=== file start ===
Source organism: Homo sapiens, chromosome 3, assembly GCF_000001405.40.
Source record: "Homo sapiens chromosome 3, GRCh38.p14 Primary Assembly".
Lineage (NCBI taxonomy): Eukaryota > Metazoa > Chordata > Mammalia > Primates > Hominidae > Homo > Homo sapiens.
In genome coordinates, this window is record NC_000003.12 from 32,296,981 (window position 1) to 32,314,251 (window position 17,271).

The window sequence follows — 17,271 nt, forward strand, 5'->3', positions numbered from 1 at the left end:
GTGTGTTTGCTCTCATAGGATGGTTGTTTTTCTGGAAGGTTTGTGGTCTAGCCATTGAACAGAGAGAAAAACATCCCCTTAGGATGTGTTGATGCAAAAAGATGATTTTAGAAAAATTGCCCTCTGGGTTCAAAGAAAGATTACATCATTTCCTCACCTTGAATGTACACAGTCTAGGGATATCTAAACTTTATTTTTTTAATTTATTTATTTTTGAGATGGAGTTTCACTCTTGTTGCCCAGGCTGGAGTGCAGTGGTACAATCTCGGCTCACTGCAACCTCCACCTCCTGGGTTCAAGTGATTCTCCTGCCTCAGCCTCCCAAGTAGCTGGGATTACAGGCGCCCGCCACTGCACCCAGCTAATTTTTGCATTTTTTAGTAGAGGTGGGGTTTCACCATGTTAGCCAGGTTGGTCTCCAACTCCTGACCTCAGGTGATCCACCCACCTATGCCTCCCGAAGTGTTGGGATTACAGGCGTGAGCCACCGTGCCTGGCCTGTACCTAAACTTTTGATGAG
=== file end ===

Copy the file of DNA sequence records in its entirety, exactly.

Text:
Source organism: Homo sapiens, chromosome 3, assembly GCF_000001405.40.
Source record: "Homo sapiens chromosome 3, GRCh38.p14 Primary Assembly".
Lineage (NCBI taxonomy): Eukaryota > Metazoa > Chordata > Mammalia > Primates > Hominidae > Homo > Homo sapiens.
In genome coordinates, this window is record NC_000003.12 from 32,296,981 (window position 1) to 32,314,251 (window position 17,271).

The window sequence follows — 17,271 nt, forward strand, 5'->3', positions numbered from 1 at the left end:
GTGTGTTTGCTCTCATAGGATGGTTGTTTTTCTGGAAGGTTTGTGGTCTAGCCATTGAACAGAGAGAAAAACATCCCCTTAGGATGTGTTGATGCAAAAAGATGATTTTAGAAAAATTGCCCTCTGGGTTCAAAGAAAGATTACATCATTTCCTCACCTTGAATGTACACAGTCTAGGGATATCTAAACTTTATTTTTTTAATTTATTTATTTTTGAGATGGAGTTTCACTCTTGTTGCCCAGGCTGGAGTGCAGTGGTACAATCTCGGCTCACTGCAACCTCCACCTCCTGGGTTCAAGTGATTCTCCTGCCTCAGCCTCCCAAGTAGCTGGGATTACAGGCGCCCGCCACTGCACCCAGCTAATTTTTGCATTTTTTAGTAGAGGTGGGGTTTCACCATGTTAGCCAGGTTGGTCTCCAACTCCTGACCTCAGGTGATCCACCCACCTATGCCTCCCGAAGTGTTGGGATTACAGGCGTGAGCCACCGTGCCTGGCCTGTACCTAAACTTTTGATGAG